Ryan Shinkel. "Pierre Manent’s Common Political Science." University Bookman, Fall 2015.
Manent is maybe the greatest political philosopher you have not heard of before and should read nonetheless. This Parisian has written several books on political science and intellectual history, from Tocqueville and the Nature of Democracy (1996) to Metamorphoses of the City: On the Western Dynamic (2013), which analyzes the history of political forms after the death of the polis.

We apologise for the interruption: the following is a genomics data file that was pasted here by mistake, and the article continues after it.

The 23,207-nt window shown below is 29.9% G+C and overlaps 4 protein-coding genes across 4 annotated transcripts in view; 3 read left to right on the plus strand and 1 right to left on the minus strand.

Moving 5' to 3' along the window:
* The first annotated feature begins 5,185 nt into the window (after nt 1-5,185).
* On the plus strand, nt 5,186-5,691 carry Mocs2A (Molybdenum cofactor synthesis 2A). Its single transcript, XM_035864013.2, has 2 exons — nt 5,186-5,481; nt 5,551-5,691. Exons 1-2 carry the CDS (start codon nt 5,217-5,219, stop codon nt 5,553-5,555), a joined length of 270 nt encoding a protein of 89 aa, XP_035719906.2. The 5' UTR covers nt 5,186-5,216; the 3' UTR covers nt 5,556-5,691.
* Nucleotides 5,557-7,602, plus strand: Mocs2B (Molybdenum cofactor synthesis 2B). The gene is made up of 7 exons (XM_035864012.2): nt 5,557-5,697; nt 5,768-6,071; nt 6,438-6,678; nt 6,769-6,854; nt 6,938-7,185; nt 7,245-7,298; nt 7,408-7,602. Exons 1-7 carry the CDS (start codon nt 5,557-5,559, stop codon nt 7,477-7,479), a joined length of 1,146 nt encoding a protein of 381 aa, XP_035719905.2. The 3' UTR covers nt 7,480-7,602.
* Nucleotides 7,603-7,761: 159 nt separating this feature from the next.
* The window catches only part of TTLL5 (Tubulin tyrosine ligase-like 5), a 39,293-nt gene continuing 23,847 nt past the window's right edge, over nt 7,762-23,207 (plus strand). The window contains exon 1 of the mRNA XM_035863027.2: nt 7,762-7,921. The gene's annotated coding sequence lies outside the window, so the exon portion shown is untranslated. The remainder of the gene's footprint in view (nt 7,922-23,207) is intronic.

Seeing Things Politically, a new philosophical and autobiographical interview series with Bénédicte Delorme-Montini, revolves around Manent’s “three poles of human life”—philosophy, religion, and politics. Topics range from 1968 Paris, his mentor Allan Bloom, and political forms, to whether Neo-Scholasticism can provide a coherent political philosophy (to which Manent answers no). In contrast to an apolitical Thomism, Manent articulates an Aristotelian political science: how we can deliberate and act in common with an understanding of historical political experience.